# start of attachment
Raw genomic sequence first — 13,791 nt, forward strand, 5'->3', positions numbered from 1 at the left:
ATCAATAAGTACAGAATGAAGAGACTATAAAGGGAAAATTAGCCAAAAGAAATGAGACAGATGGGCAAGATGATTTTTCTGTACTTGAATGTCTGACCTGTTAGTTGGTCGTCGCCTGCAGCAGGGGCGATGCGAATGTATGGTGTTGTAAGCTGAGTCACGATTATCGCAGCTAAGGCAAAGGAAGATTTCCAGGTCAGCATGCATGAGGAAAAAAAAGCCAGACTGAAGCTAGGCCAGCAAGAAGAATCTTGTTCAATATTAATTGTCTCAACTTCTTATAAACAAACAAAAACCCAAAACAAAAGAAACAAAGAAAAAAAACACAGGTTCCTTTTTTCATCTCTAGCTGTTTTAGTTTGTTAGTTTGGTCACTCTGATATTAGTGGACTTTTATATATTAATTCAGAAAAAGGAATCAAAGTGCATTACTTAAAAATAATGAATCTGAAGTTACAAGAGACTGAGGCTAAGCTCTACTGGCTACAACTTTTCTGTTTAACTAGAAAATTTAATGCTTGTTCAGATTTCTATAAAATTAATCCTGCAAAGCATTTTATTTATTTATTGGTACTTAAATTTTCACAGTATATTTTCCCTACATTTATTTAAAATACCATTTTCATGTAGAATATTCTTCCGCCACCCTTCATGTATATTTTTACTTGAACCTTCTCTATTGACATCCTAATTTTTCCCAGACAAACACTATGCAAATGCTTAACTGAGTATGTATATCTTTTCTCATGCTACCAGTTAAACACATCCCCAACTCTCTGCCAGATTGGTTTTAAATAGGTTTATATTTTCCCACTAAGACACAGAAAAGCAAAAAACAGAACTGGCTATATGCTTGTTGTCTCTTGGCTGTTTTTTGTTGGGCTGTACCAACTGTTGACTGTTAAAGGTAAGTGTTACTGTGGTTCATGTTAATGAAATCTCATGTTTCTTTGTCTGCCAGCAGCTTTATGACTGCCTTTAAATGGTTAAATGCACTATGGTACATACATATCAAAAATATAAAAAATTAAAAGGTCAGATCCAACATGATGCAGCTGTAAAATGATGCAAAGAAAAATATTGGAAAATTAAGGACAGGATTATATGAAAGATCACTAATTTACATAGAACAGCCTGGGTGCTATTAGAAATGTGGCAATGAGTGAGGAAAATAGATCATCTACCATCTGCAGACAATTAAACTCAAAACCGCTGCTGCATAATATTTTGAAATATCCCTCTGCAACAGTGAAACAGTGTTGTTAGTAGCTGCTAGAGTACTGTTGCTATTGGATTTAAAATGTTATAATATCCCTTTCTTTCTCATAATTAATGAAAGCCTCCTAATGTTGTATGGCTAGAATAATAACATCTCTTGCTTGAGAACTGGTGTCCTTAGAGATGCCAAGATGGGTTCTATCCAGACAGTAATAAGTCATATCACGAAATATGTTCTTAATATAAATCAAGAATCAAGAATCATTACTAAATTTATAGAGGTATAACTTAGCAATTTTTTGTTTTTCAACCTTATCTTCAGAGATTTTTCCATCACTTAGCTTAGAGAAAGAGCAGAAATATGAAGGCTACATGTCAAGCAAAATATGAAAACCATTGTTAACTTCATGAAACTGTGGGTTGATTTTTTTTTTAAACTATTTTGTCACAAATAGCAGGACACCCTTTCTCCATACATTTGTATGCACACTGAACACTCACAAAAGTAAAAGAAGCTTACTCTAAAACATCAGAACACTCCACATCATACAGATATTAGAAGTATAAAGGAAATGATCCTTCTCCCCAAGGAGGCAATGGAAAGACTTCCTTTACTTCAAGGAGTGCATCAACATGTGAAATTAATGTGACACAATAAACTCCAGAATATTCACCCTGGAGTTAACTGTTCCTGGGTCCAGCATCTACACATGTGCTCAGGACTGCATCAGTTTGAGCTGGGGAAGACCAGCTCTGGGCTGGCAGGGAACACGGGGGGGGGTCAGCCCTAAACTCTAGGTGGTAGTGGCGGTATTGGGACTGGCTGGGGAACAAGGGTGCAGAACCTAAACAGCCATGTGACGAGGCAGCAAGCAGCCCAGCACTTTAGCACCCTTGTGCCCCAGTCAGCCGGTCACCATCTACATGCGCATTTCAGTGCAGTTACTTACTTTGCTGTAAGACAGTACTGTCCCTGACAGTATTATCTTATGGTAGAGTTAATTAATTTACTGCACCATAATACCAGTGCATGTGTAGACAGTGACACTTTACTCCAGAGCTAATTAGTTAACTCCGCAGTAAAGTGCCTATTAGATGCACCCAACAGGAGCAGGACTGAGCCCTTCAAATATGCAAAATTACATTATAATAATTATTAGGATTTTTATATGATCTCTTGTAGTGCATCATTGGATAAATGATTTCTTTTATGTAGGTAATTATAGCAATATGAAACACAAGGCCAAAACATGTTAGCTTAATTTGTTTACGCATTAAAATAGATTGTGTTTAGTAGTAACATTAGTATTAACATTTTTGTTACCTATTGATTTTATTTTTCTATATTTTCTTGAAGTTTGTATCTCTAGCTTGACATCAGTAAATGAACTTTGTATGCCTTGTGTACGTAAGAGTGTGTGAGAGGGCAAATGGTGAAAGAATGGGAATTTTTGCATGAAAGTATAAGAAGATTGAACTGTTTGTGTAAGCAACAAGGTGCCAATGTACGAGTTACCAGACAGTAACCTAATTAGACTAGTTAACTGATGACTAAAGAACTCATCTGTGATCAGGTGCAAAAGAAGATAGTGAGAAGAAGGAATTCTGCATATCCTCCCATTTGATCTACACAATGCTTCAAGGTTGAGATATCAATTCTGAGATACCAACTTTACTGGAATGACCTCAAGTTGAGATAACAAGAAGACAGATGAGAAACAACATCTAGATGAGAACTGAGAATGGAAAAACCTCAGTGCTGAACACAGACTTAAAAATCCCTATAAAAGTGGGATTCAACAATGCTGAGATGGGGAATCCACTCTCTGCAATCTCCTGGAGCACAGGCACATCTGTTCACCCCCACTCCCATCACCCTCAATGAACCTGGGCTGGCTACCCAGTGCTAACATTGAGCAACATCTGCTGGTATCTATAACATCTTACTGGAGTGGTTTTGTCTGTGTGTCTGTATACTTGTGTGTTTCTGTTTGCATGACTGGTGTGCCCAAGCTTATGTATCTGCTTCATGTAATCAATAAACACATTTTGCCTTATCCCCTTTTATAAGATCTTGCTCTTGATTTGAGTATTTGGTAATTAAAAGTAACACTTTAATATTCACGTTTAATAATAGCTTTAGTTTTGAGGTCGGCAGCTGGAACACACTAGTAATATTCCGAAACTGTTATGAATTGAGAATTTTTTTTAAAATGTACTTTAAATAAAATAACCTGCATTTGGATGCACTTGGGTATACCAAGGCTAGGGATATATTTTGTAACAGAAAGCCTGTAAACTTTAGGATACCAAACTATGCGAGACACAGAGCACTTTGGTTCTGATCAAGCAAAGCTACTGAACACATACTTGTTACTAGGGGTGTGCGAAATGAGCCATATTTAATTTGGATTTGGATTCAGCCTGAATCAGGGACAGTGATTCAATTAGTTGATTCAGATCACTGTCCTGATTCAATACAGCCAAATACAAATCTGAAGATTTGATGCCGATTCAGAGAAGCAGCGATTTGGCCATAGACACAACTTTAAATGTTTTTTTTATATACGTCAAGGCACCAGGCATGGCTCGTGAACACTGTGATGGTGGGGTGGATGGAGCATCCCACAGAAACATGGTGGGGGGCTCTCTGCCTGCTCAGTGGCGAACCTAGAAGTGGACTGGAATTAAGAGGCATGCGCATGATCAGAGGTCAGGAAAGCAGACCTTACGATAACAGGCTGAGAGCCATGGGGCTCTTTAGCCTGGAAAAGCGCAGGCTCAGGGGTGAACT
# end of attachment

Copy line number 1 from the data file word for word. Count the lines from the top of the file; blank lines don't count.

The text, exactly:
Raw genomic sequence first — 13,791 nt, forward strand, 5'->3', positions numbered from 1 at the left: